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I'm learning Zed Shaw's Learn C the Hard Way. I'm confused by the code of the definition of a function in ex34. In ex34, Zed teaches us how to implement a dynamic array. Code in darray.h:

typedef struct DArray {
  int end;
  int max;
  size_t element_size;
  size_t expand_rate; /* it's 300 by default. */
  void **contents;
} DArray;

DArray *DArray_create(size_t element_size, size_t initial_max);
int DArray_expand(DArray *array);
/* other operations... */

The code confused me is in darray.c:

DArray *DArray_create(size_t element_size, size_t initial_max)
{
  DArray *array = malloc(sizeof(DArray));
  array->max = initial_max;
  array->contents = calloc(initial_max, sizeof(void *));
  array->end = 0;
  array->element_size = element_size;
  array->expand_rate = DEFAULT_EXPAND_RATE; /* defined in header, which is 300 */

  return array;
}

static inline int DArray_resize(DArray *array, size_t newsize)
{
  array->max = newsize;
  void *contents = realloc(array->contents, array->max * sizeof(void *));
  array->contents = contents;
  return 0;
}

int DArray_expand(DArray *array)
{
  size_t old_max = array->max;
  DArray_resize(array, array->max + array->expand_rate);
  memset(array->contents + old_max, 0, array->expand_rate + 1); // confused

  return 0;
}
/* Definitions of other operations... */

The link of the exercise...

So my question is, why the third argument of the memset called by DArray_expand is array->expand_rate + 1 instead of array->expand_rate? I think the length of the array after expanding is 400 (given that the initial length is 100) ranging from contents[0] to contents[399]. The elements need to be initialized are ranging from contents[100] to contents[399], then the third argument of memset should be array->expand_rate which is 300. Could anyone explain it to me?

Thanks for editing my post. I forgot that I can use inline code md syntax.


EDIT: I'm confused by the use of memset in this code too. The man page of memset in my computer said:

The memset() function writes len bytes of value c (converted to an unsigned char) to the byte string b.

I've googled the implementation of memset. And I got this from this link:

C standard library:string.h:memset

#include <stddef.h> /* size_t */
void *memset(void *s, int c, size_t n)
{
    unsigned char* p=s;
    while(n--)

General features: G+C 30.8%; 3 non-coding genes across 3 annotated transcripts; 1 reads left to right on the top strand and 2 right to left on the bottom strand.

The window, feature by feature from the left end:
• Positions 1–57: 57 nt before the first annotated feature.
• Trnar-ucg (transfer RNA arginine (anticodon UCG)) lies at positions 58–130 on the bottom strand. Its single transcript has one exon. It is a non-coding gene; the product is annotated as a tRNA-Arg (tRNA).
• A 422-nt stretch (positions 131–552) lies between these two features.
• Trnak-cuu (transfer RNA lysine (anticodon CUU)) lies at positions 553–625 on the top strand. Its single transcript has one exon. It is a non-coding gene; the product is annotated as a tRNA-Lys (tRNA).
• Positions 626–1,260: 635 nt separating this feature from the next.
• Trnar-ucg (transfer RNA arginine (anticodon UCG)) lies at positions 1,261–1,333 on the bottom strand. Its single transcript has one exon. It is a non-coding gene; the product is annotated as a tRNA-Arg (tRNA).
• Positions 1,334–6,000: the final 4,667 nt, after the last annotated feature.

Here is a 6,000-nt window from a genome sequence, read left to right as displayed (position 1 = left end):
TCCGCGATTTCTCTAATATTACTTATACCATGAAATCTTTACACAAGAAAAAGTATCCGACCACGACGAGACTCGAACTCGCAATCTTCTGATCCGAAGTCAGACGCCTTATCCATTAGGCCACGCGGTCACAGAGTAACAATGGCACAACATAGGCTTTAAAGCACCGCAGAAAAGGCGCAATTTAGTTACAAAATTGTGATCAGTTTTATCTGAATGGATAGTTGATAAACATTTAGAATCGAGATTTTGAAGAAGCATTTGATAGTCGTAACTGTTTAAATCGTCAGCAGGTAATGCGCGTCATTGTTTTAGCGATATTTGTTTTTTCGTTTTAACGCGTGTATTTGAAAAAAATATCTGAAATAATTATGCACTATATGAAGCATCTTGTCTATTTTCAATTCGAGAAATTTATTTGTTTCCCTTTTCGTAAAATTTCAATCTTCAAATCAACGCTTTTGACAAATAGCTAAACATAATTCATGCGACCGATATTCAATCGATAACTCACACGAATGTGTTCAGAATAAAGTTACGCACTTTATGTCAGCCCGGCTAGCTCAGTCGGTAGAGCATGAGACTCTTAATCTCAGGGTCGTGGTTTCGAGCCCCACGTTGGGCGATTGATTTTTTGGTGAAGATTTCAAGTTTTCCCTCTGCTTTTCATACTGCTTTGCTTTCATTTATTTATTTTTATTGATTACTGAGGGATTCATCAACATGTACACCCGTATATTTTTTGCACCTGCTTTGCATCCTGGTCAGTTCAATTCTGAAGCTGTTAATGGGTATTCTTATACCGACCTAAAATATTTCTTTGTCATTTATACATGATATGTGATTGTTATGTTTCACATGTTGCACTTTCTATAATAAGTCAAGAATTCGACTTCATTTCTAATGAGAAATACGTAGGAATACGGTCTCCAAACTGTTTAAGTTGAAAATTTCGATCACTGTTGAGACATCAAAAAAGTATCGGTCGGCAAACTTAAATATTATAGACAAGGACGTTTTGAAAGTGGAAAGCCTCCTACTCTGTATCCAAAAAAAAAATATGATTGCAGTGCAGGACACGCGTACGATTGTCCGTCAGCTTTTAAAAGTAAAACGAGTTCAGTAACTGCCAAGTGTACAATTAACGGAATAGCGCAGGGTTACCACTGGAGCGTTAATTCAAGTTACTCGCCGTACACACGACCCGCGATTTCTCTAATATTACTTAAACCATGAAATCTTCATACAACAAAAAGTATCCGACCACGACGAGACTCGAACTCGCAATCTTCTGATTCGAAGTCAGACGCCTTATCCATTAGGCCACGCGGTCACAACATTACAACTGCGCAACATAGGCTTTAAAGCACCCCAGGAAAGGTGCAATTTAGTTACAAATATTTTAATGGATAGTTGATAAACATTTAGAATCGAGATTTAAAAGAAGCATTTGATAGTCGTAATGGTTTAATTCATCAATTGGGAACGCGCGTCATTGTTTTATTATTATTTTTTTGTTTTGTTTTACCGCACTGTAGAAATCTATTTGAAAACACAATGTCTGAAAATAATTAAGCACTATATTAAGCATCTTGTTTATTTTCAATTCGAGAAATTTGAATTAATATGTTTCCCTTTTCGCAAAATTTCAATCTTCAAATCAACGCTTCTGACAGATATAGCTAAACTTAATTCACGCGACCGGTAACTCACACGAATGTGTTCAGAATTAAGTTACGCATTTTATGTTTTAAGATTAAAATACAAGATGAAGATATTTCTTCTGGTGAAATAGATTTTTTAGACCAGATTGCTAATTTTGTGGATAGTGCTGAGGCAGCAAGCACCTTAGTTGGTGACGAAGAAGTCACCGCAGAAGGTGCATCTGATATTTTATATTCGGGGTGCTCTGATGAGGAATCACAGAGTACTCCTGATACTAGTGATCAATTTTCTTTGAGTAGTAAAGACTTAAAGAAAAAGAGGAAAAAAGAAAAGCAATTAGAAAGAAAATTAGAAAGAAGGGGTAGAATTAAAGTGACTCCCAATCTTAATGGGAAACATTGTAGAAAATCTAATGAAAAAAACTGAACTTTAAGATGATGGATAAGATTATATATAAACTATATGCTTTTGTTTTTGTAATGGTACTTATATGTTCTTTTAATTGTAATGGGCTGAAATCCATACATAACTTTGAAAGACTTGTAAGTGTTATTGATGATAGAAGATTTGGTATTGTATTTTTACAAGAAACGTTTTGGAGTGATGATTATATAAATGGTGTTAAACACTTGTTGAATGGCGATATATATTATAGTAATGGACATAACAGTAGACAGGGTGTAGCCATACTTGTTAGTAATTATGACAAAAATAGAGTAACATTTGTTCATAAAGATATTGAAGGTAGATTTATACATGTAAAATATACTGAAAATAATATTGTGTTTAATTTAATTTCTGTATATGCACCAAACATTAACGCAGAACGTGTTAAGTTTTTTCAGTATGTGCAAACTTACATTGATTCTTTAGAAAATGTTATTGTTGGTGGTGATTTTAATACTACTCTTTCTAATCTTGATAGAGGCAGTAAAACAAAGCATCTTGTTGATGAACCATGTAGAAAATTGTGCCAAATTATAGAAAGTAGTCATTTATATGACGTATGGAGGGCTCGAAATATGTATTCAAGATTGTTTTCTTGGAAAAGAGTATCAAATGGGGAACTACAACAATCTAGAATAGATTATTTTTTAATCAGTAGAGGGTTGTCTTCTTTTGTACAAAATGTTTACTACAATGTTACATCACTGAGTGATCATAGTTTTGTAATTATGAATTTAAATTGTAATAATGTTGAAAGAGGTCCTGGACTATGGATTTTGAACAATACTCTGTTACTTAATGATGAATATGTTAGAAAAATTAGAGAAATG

*p++ = (unsigned char)c; // This line confused me..
    return s;
}

In my OS(Darwin 12.0.0), the value of sizeof(void *) and sizeof(int *) is 8. I've tried some more. It seems size of all kinds of pointer in my OS is 8. If the size of pointer is 8, then what happens in this code:

*p++ = (unsigned char)c; /* the value of c is 0. size of 
                            unsigned char is 1 in my OS */

If Zed's code have bugs, could you tell me how to fix it?

share|improve this question
    
Learn C the hard way, i,e, from a flawed book. – cnicutar Mar 2 '13 at 11:12
up vote 1 down vote accepted

The +1 is likely bonkers or a code smell at the very least. Also, the memset function writes n bytes:

The memset() function fills the first n bytes of the memory area pointed to by s withthe constant byte c

As such, it should likely be array->expand_rate * sizeof(void *).


Moreover, memset to 0 isn't a bulletproof way to make pointers NULL. On some exotic architectures all-bits-0 doesn't necessarily mean NULL.

share|improve this answer
    
I wonder if that guy is working for w3fools these days. :) – Barmar Mar 2 '13 at 11:12
    
@Barmar I didn't carefully read the code or the explanation page. But it does look flawed and overly contrived at any rate. – cnicutar Mar 2 '13 at 11:13
1  
I agree. He forgot to mention "fix my bugs" in his section How to Improve It. – Barmar Mar 2 '13 at 11:14
    
Thanks. What do you mean by bonkers? And I'm confused by memset too. – wcd0 Mar 2 '13 at 11:15
    
@Joe.Jeong Just some slang meaning "bad / wrong" in this context. Read the memset manual page, it's not meant for writing NULL pointers. – cnicutar Mar 2 '13 at 11:17

You are right, the statement is wrong

memset(array->contents + old_max, 0, array->expand_rate + 1);

This might lead to access out of bounds of the array

It should be

memset(array->contents + old_max, 0, array->expand_rate * sizeof(void *));

EDIT: Also, as mentioned correctly by cnicutar, above, it should be array->expand_rate * sizeof(void *). I had missed this point and modified it after seeing cnicutar's answer.

share|improve this answer
    
Thanks, @Jay. I think I know how to fix it. – wcd0 Mar 2 '13 at 11:45

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